The phrase "medical breakthrough" is often overused and misplaced, but in Gilenia’s (fingolimod) case this is truly appropriate as it is on the verge of becoming the first oral drug to treat MS patients, up to 40% of whom are estimated to delay or refuse initial treatment with currently available injectable agents.
An FDA advisory committee yesterday issued a surprisingly unanimous recommendation to approve the Novartis (NVS) drug, although the Swiss group is likely to keep celebrations on ice until formal approval is granted in September given the regulator’s recent unpredictability; InterMune’s (ITMN) experience with pirfenidone bears testimony to this. The committee votes were surprising, given safety concerns with the drug and the fact that approval as a first line therapy was also strongly endorsed (Event – Gilenia’s safety the main focus of advisory committee, June 7, 2010). Novartis’ shares gained 3% today to SFr55.55 as multiple analysts announced major upgrades to their Gilenia forecasts, current consensus for which sits at $952m by 2016.
Ahead of the advisory committee Gilenia’s efficacy was never really in doubt, a view fully endorsed by the panel of experts who voted 25-0 that the drug reduces flares in MS and 24-1 that it delays physical disability.
However, safety concerns over the drug’s link to cardiac, ophthalmic and pulmonary effects as well as skin cancer, were expected to present a real test of Gilenia’s chances of regulatory approval.
In the end these fears proved largely unfounded as the committee voted unanimously that the safety data supporting the 0.5mg dose justified approval.
The panel rejected the cancer concerns and, although the experts were in favor of more than routine monitoring of ophthalmic (macular oedema) and pulmonary (decline in lung function) safety, with the first dose of Gilenia to be administered in a monitored setting by a neurologist to screen for slowing heart rate and drop in blood pressure, these are not thought to present much of a barrier to use of the drug.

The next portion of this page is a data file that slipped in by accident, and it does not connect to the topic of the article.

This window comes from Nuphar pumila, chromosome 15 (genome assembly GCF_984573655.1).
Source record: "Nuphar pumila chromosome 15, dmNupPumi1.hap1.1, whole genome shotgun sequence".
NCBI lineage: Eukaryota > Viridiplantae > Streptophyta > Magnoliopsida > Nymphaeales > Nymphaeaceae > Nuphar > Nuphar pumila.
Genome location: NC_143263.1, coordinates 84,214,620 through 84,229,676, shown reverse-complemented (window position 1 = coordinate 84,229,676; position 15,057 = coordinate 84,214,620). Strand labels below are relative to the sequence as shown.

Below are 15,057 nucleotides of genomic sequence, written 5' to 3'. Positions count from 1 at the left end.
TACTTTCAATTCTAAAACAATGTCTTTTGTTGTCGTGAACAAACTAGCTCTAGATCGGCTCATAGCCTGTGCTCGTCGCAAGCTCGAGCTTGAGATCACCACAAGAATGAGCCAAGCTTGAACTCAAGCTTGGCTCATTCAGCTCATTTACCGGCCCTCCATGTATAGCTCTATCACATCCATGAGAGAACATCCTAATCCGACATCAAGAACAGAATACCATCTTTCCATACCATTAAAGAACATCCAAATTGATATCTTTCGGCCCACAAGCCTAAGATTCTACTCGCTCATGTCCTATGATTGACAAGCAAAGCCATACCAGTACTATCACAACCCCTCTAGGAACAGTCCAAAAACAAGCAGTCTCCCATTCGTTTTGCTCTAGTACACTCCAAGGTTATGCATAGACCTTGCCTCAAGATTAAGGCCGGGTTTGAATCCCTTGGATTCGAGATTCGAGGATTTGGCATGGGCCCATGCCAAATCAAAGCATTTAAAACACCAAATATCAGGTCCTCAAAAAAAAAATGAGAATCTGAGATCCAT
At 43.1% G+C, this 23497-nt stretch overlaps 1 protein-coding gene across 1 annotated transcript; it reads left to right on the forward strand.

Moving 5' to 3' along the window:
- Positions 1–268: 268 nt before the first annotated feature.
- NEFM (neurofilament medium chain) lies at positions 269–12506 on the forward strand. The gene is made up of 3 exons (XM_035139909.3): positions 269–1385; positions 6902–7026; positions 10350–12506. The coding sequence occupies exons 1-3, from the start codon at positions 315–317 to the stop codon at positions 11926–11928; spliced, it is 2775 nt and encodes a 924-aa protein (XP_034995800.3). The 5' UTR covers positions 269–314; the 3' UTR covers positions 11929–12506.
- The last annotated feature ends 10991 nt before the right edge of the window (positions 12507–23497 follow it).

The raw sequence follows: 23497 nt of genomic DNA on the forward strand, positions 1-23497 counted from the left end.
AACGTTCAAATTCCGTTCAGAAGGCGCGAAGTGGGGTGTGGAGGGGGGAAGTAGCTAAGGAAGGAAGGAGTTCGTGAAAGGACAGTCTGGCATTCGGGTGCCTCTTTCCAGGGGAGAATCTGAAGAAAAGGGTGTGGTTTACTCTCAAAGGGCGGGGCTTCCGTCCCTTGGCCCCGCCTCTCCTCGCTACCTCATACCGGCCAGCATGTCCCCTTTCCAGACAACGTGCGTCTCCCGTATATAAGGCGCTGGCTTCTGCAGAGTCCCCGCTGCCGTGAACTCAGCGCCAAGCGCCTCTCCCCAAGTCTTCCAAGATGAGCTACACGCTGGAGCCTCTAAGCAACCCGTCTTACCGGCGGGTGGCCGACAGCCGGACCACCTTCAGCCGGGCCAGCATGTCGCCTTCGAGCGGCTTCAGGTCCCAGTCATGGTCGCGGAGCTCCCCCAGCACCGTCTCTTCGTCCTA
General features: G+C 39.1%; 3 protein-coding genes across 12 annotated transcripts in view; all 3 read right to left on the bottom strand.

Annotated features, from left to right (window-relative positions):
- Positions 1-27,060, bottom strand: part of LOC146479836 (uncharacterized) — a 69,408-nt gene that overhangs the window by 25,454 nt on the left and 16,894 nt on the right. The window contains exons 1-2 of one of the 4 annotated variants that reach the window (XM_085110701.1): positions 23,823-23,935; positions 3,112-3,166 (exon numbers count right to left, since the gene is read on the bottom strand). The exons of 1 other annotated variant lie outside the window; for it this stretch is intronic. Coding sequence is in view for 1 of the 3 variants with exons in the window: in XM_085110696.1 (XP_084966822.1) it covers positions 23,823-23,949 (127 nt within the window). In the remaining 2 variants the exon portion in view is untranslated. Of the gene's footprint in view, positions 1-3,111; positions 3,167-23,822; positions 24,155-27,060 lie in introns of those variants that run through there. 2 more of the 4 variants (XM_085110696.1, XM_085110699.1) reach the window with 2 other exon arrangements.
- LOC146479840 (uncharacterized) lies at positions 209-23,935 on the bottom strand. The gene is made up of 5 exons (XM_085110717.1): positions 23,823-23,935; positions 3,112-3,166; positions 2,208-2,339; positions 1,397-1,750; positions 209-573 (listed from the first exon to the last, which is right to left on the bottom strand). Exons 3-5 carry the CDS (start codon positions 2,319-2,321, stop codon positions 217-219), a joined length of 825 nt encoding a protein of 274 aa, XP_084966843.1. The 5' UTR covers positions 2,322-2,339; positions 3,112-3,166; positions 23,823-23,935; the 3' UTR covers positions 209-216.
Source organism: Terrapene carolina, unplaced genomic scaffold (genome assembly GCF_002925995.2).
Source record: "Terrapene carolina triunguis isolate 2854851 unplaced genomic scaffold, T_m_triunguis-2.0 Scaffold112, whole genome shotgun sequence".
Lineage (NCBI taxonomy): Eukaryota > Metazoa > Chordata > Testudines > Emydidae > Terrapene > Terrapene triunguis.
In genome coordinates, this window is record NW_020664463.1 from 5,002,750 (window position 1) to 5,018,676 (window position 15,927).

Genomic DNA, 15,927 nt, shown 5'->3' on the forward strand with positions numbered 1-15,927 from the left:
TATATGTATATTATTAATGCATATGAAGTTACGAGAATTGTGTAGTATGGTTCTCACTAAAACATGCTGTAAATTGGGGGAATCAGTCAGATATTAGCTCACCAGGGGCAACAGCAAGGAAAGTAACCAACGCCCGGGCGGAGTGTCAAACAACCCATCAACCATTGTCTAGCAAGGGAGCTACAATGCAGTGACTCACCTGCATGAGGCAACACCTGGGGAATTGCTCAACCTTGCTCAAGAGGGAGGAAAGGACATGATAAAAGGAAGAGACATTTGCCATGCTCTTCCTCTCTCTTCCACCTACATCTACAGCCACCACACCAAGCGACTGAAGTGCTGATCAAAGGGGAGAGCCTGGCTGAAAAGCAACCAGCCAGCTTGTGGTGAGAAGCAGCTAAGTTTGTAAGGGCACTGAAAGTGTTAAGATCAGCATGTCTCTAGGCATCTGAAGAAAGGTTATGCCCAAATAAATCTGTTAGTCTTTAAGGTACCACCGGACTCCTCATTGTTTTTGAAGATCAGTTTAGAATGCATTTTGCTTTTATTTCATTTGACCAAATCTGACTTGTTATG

Furthermore, the committee provided a further boost to Gilenia’s prospects by voting 21-3 that the drug should be used as a first line therapy. Previously the expectations had been that Gilenia would mainly be used as a second line drug for MS patients failing on, or intolerant to, standard first line treatments with beta interferons such as Biogen Idec’s (BIIB) Avonex and Merck KGaA’s (OTCPK:MKGAY) Rebif.
As such, the only real barrier to approval of Gilenia in September appears to be the extent and nature of negotiations between Novartis and the FDA over suitable post-marketing safety monitoring requirements, a so-called REMS program.
As well as likely requirements to monitor cardiac, ophthalmic and pulmonary effects, the committee also recommended that further, post-approval safety data should be generated as well as studies to determine if an even lower dose of the drug at 0.25mg could be just as effective but with an improved safety profile.
Novartis has already committed to a five-year phase IV trial involving 5,000 patients so the timing of approval and nature of the REMS will depends on the extent to which the regulator agrees this trial will meet its concerns.
All of which means Gilenia is set become the biggest new MS drug since Elan (ELN) and Biogen Idec’s Tysabri was launched in 2004. Indeed bullish analysts on Gilenia point to the fact that, despite Tysabri’s PML safety scares which resulted it being temporarily taken off the market, it still managed to capture 10% of the market within two years, suggesting a high demand for novel MS therapies and significant dissatisfaction with current first line treatments.
Good news as well then for Mitsubishi Tanabe Pharma (OTC:MTZXF), which is set to receive modest royalties from Gilenia’s sales; shares in the Japanese group rose 3% today to ¥1,290.
Potentially bad news, however, for the likes of Biogen and Merck with their interferon based drugs standing with the most to lose from first-line approval for Gilenia. Biogen’s shares declined 3% to $46.70 in early trade today as the company looks set to try and defend its MS franchise by sticking to the safety line of attack on Gilenia.
A Biogen spokesperson told Bloomberg today: “The safety profile of fingolimod has yet to be established in a larger number of patients in the real-world setting.”